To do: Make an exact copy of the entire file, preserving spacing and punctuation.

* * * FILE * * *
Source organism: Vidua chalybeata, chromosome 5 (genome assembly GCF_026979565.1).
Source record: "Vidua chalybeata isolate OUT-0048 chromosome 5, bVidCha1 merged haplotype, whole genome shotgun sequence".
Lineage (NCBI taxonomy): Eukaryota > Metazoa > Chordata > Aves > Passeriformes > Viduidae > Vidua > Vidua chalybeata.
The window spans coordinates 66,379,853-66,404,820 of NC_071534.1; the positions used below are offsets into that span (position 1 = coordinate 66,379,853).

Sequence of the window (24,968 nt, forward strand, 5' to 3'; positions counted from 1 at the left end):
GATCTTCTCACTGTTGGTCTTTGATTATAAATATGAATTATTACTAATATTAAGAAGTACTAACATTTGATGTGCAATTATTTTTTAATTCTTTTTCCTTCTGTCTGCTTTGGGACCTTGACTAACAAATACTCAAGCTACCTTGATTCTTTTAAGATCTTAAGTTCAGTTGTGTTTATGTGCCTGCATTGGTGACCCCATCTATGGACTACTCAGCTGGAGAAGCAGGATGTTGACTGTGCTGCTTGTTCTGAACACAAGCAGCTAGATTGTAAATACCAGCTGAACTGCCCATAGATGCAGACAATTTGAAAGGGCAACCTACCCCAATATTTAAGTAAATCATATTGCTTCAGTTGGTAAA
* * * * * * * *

Source organism: Vidua chalybeata, chromosome 5 (genome assembly GCF_026979565.1).
Source record: "Vidua chalybeata isolate OUT-0048 chromosome 5, bVidCha1 merged haplotype, whole genome shotgun sequence".
Lineage (NCBI taxonomy): Eukaryota > Metazoa > Chordata > Aves > Passeriformes > Viduidae > Vidua > Vidua chalybeata.
The window spans coordinates 66,379,853-66,404,820 of NC_071534.1; the positions used below are offsets into that span (position 1 = coordinate 66,379,853).

Sequence of the window (24,968 nt, forward strand, 5' to 3'; positions counted from 1 at the left end):
GATCTTCTCACTGTTGGTCTTTGATTATAAATATGAATTATTACTAATATTAAGAAGTACTAACATTTGATGTGCAATTATTTTTTAATTCTTTTTCCTTCTGTCTGCTTTGGGACCTTGACTAACAAATACTCAAGCTACCTTGATTCTTTTAAGATCTTAAGTTCAGTTGTGTTTATGTGCCTGCATTGGTGACCCCATCTATGGACTACTCAGCTGGAGAAGCAGGATGTTGACTGTGCTGCTTGTTCTGAACACAAGCAGCTAGATTGTAAATACCAGCTGAACTGCCCATAGATGCAGACAATTTGAAAGGGCAACCTACCCCAATATTTAAGTAAATCATATTGCTTCAGTTGGTAAA